SEO copywriting continues to evolve. SEO copywriters have already had to adjust to Google’s Penguin and Panda updates. How will the most recent search algorithm update, Hummingbird, impact SEO copy?
Why the Hummingbird update?
Google anticipates that more people will use mobile devices for voice search and natural language queries. Why? Smartphone use is growing rapidly. In some countries mobile traffic has already surpassed desktop and other countries are expected to follow soon. So instead of just matching up individual keywords, Google wants to interpret and understand a user’s intentions (SEO, Hummingbird and more). The focus is shifting from individual keywords to content which addresses the meaning behind a question (What Google’s Hummingbird Update Means for AWAI Copywriters).
Tips on writing content after Hummingbird
How do you write content which addresses the meaning behind a question? So what exactly are you supposed to do? Here is a brief summary of suggestions from various SEO content experts.
- Know your audience. Anticipate a user’s questions and needs. Offer relevant content.
- Be clear in the words you use and how you structure sentences. Don’t forget to use synonyms. Adopt a conversational tone of voice and approach to copy.
- Keyword strategy has changed; less emphasis is on short tail keywords, more emphasis is on long tail (What are long tail and short tail keywords?).
- Show you are an authority in your field by providing quality information and expert advice.
Know your audience
Eric Enge, President of Stone Temple, advises publishers to build “…pages for each of the different basic needs and intentions of the potential customers for your products and services. Start mapping those needs and use cases and design your site’s architecture, content, and use of language to address those” (see article on Hummingbird).
Relationship between words even more important than ever
Understanding customer needs is one of Paul Hill’s eight recommendations on Hummingbird and website content strategy. As is “Thinking about language”. Content Director of online marketing & SEO agency Further, Paul explains: “Hummingbird is geared, in part, to mobile and voice search. So be clear in the words you use and how you structure sentences. Consider synonyms – the alternative words or phrases that describe what you do and that people might use, rather than focusing your content around an exact-match keyword.” Copywriter Alan Eggleston gives concrete examples of how you can broaden your use of keywords (SEO Copywriting after Hummingbird). In terms of automobiles, think of using cars, vehicles and sedans. Other words for Chevrolets, for example, are Chevys, Malibus, Impalas and Cavaliers. You can describe a dealership with words such as: dealer showroom, service centre and GM portal. Alan advises writers to find ways to redefine a keyword in a meaningful way.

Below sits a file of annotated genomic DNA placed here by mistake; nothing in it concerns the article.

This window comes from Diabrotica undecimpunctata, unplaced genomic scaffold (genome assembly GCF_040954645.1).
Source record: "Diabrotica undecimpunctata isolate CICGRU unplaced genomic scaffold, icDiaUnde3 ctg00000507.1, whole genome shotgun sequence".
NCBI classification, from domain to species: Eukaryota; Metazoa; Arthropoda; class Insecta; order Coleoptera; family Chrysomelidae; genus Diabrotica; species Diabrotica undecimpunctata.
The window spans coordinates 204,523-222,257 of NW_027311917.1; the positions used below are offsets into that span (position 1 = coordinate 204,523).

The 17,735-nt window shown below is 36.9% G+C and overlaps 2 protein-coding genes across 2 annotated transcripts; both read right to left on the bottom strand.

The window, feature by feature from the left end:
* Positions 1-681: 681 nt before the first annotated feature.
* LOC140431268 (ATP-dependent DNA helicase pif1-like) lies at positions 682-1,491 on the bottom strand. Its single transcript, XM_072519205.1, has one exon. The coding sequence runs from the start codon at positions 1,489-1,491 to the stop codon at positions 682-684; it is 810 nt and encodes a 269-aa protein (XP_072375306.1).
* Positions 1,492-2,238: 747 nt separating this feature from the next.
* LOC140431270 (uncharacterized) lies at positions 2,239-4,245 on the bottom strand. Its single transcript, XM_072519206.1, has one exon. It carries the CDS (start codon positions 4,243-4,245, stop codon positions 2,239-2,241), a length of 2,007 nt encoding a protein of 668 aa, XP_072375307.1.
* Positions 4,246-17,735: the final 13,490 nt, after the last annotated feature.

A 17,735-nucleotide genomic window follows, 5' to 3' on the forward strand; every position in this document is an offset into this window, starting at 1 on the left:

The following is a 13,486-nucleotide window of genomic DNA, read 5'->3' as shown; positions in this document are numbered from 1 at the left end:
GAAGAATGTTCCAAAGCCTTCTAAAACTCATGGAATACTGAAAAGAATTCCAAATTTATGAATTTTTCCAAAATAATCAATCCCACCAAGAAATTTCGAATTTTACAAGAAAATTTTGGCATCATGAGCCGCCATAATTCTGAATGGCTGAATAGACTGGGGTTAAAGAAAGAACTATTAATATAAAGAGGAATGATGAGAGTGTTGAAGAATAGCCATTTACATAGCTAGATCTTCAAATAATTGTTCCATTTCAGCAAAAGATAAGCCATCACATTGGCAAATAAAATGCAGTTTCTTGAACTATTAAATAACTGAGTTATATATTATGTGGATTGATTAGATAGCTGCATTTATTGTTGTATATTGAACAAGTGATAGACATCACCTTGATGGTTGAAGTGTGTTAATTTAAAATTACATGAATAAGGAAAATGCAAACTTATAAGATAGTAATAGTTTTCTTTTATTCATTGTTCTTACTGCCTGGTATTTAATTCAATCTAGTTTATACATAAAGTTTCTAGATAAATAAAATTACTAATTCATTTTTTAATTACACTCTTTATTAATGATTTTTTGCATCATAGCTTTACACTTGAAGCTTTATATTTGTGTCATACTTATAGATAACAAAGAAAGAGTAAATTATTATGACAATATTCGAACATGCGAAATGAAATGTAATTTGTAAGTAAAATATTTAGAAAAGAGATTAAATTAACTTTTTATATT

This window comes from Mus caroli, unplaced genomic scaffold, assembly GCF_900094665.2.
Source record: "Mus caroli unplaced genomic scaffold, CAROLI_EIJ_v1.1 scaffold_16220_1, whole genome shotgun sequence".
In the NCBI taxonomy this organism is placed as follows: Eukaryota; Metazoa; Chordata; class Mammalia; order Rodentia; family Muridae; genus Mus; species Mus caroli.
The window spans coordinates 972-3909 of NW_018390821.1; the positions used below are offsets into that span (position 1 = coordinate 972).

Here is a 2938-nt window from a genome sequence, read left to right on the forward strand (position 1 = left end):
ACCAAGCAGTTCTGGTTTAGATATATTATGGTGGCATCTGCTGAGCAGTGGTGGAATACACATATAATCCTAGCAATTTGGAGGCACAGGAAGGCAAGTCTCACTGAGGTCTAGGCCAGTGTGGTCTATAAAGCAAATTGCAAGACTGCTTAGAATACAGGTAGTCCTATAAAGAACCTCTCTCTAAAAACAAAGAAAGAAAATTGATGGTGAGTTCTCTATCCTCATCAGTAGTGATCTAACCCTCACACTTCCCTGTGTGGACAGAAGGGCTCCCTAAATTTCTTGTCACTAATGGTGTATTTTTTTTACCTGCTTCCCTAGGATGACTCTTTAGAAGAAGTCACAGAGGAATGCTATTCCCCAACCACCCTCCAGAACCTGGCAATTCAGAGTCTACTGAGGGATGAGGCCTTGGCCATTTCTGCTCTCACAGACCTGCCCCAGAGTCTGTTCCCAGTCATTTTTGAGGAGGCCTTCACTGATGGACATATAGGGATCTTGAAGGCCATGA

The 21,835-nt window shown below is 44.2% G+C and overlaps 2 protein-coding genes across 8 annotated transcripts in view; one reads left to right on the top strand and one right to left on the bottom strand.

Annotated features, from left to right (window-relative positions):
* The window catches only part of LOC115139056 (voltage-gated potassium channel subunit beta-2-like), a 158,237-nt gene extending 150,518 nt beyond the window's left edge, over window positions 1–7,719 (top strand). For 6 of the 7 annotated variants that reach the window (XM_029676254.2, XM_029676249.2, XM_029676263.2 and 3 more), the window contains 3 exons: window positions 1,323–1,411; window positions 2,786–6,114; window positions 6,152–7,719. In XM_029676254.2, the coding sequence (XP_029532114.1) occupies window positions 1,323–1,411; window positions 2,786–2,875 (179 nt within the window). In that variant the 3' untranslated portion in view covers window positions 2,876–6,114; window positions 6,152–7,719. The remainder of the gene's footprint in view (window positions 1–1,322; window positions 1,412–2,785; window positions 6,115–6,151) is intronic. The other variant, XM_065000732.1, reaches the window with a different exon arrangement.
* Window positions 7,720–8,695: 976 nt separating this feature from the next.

Conversational tone of voice
Another copywriter and founder of Copify, Martin Harrison, suggests using a Q&A style of writing for long tail user queries such as “‘What is the best resort for family holidays in the South of France?’” Create questions which include where, what, why, how and when. Pretend as if you are having a conversation with a user. You’ll answer the questions the user has. In the long run, according to Eric, ”…the long tail will be defined by long tail human desires and needs, not keyword strings.”
Show you are an authority in your field
Establish a good author profile and provide in-depth content. Demonstrate your credibility, expertise and authority on your subject matter. CEO of Influence & Co., John Hall, quotes Google Executive Chairman Eric Schmidt on the topic of Google authorship: “‘Within search results, information tied to verified online profiles will be ranked higher than content without such verification, which will result in most users naturally clicking on the top (verified) results. The true cost of remaining anonymous, then, might be irrelevance (4 Changes Google Is Making And How They Affect Content Creation).”
Writing for Hummingbird in a nutshell
Eric Enge pretty much sums it up: “The focus now is on understanding your target users, producing great content, establishing your authority and visibility, and providing a great experience for the users of your site (6 Major Google Changes Reveal the Future of SEO).’” And that is exactly what (SEO) copywriters do well.About the author: Lesley Langelaar-Thomas English language SEO copywriter at Stars & Tulips Lesley Langelaar-Thomas specializes in English language SEO copywriting. Owner of text agency Stars & Tulips in Hellevoetsluis, she writes for (international) clients in the Netherlands. Click here to view the original post by Lesley Langelaar-Thomas
Basically, write for people, instead of algorithms and machines. That’s what I’ve been doing all these years.
I suppose that is what most copywriters with the Collective have always been doing. :-)